Friday, December 30, 2005

About Five Things

I am trying to think of five things most people don't know about me as I have been tagged by mopeysouthernchick. I admit it is difficult.

1. I love puns.

2. People are fascinating to me. I don't know if that makes me an arm chair psychologist or sociologist, but people are a puzzle I like to work on in my mind. I don't think there is an ultimate answer to why people are the way they are at least not until we know how the other 80% of our brains work. Sometimes I think that we are about theories and no definitive proofs that answer our makeup.

I have rarely met someone that I truly dislike. That said, I find it hard to get close to people. I am an introvert especially in crowds. With people I know and one on one I seem extroverted. When I meet someone and a barrier doesn't exist, I am amazed that I have made a friend or at least someone I will keep in contact with.

3. Laughing and smiling are like breathing to me. I sometimes think that I have been put on this earth to make people around me smile. There used to be this guy at work who could be a bit mopey and glum. When others would tell me about it, I would play a practical joke on him. Something small, but enough when I heard the aggggh, I would stand up and see him grinning. So if there is something I hate, it is to see good people glum. Any good people.

4. Clouds are fascinating. Like Eeyore's cloud painting, clouds are amazing to look at. I have flown a lot, and I never am tired of looking at the clouds out the plane window. Clouds form rivers and valleys, sometimes oceans that meet great mountains. There could be canyons in the clouds and no river to form them. Clouds make mists and fogs of eerily magical lands with no creature to walk them. A sunset or sunrise light these lands brilliantly, rich in color. Hues of reds and purples fire the sky and ease over the clouds.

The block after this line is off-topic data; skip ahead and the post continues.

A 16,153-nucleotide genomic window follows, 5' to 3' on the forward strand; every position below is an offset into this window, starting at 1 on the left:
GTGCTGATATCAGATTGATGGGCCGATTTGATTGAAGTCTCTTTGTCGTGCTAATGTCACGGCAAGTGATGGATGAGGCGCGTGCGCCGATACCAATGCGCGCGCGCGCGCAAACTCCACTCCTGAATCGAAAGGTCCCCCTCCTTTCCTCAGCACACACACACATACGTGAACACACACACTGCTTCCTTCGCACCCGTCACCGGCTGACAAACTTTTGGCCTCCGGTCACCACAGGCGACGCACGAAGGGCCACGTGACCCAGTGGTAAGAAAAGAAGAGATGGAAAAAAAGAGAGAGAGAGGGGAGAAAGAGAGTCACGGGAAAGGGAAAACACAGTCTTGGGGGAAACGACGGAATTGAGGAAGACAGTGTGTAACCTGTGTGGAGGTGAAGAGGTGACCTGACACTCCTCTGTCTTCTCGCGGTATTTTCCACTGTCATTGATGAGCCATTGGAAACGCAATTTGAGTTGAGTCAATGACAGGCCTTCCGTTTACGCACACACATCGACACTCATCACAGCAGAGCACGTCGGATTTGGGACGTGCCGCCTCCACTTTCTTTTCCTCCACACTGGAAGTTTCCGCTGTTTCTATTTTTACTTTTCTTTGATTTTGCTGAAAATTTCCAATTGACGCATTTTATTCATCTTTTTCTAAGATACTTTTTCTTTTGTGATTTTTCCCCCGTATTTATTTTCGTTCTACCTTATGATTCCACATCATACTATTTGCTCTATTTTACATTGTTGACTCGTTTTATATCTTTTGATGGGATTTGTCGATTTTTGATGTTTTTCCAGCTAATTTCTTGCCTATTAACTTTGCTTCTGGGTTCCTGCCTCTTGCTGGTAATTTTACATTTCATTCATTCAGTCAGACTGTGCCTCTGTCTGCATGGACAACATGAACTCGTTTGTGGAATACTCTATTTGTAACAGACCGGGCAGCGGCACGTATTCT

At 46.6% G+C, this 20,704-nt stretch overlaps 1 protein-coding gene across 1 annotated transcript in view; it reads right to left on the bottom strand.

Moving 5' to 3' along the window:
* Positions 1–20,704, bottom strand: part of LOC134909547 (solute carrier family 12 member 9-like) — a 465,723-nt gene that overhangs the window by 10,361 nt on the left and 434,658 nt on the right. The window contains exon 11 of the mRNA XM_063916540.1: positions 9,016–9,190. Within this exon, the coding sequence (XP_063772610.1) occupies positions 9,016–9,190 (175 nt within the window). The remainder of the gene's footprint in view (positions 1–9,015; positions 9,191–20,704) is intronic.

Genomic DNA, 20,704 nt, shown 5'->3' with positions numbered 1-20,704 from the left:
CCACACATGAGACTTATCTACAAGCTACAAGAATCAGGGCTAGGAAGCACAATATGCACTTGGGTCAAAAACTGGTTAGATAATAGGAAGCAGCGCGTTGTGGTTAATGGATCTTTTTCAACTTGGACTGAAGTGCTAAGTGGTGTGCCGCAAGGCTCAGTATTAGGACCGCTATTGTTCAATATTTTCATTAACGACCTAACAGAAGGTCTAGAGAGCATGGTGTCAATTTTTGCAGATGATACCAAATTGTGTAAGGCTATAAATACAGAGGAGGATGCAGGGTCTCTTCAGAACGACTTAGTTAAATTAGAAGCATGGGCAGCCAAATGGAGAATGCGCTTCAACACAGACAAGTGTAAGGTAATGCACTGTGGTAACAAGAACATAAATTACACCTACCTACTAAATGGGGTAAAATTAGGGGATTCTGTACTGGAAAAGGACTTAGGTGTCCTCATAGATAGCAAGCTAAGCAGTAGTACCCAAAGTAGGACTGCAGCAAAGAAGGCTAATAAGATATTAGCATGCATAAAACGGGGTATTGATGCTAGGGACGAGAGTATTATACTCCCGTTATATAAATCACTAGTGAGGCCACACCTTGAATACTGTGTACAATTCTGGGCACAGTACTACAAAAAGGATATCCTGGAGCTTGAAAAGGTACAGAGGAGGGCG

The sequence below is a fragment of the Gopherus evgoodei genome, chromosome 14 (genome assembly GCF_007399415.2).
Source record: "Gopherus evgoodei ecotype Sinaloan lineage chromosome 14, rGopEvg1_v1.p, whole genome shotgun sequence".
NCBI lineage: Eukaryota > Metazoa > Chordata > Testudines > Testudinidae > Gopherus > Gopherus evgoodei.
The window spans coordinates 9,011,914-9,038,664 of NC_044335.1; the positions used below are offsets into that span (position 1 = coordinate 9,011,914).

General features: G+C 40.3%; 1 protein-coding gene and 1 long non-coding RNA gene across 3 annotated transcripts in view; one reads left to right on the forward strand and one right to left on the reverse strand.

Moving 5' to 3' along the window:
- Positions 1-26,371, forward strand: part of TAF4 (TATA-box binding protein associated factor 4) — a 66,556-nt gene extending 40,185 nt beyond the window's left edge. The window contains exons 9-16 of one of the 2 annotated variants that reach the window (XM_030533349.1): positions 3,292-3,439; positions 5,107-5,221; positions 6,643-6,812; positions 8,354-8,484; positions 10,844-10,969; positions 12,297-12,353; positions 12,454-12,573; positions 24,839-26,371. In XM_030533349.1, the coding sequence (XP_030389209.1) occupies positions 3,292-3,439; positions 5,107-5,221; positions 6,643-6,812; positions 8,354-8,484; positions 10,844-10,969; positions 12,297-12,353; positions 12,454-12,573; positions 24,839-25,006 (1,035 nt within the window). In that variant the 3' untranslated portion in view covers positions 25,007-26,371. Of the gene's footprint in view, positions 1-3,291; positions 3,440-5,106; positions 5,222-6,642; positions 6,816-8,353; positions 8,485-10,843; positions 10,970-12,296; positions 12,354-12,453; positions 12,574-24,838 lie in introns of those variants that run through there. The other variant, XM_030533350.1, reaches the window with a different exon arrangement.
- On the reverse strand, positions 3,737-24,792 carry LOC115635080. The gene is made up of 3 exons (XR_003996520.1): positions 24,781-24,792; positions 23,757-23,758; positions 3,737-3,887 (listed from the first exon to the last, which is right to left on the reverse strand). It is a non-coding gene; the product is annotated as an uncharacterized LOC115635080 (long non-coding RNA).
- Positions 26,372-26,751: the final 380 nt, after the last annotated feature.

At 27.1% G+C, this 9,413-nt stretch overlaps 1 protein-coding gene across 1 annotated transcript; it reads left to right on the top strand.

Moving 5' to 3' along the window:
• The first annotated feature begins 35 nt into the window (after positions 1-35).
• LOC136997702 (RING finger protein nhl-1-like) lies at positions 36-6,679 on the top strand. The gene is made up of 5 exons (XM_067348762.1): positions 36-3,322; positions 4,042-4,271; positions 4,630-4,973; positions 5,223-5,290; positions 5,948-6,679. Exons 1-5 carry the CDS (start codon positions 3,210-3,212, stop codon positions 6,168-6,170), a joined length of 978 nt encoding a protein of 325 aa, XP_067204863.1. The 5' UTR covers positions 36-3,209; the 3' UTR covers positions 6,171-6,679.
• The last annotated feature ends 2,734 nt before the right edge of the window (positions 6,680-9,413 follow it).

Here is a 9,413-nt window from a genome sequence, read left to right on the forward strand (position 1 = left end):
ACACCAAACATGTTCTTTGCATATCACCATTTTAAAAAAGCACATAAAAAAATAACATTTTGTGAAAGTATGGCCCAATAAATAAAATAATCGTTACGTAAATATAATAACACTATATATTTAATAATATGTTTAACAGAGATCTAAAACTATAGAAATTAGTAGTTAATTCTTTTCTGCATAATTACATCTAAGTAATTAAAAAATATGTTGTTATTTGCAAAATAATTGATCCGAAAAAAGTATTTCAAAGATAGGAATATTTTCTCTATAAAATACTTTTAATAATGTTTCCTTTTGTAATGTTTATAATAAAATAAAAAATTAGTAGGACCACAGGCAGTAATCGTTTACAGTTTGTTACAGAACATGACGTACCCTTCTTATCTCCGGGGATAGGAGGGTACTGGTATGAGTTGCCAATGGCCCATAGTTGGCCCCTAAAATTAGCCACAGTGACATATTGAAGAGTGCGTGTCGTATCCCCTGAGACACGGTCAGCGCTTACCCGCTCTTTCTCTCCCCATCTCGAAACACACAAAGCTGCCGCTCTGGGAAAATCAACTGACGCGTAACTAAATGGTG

5. My family is spread out across this country. My friend Aileen and I went on trip cross country and I had a relative in almost every state that we passed. We headed along the Southern route from Georgia to Nevada. Having relatives this far ranging means I have the opportunity to see a lot of country but I do miss having family near at hand.

Thanks Erica!!

Thursday, December 22, 2005


Boarded a plane last night and now am in Atlanta. I had one stop over in LaGuardia, NYC. Now I feel qualified to rate airports.

In my former job, I was required to fly a lot. I have been in many airports. I believe I have hit all the major domestic ones; Chicago's O'Hare, Atanta's Hartsfield, Boston's Logan, LA's LAX, San Francisco's SFO, Dallas- Fort Worth, San Diego, Denver and now LaGuardia. Ok, that's the majority of my airport travels. If I left out a major airport like JFK, it probably means I haven't been there.

My judging is unfair, I think, 'cause some of these airports I have only been transient in. O'Hare is one of my favorite airports. Yet, I have only transferred planes in O'Hare. Never had to wait on security lines or deal with parking etc... DFW, is my least favorite and have only transferred planes there.

I do judge all airports on the brightness and cleanliness of the waiting areas. I also judge on bathrooms and shops. O'Hare becomes another favorite of mine for these reasons. Maybe not the cleanest of the bunch but there are bathrooms every couple of gates. The bathrooms are all automatic. Seatcovers on the toilets automatically rotate with a wave of the hand in front of the sensor. Shops are also every couple of gates. Can get Advil, coffee, and a bagel with little walking. DFW is too dingy for me. I hate the train from terminal to terminal.

I find it strange that there is no standard among security. For instance in Orange County's John Wayne airport, there are foot sensors there that test if your shoe will set off the alarm. At LaGuardia, they look at the width of your shoes to see if you should take them off. In Boston, if your shoes are tennis shoes you most likely do not have to take the shoes off. LAX you have to take them off - no question.

Maybe it depends on your TSA agent.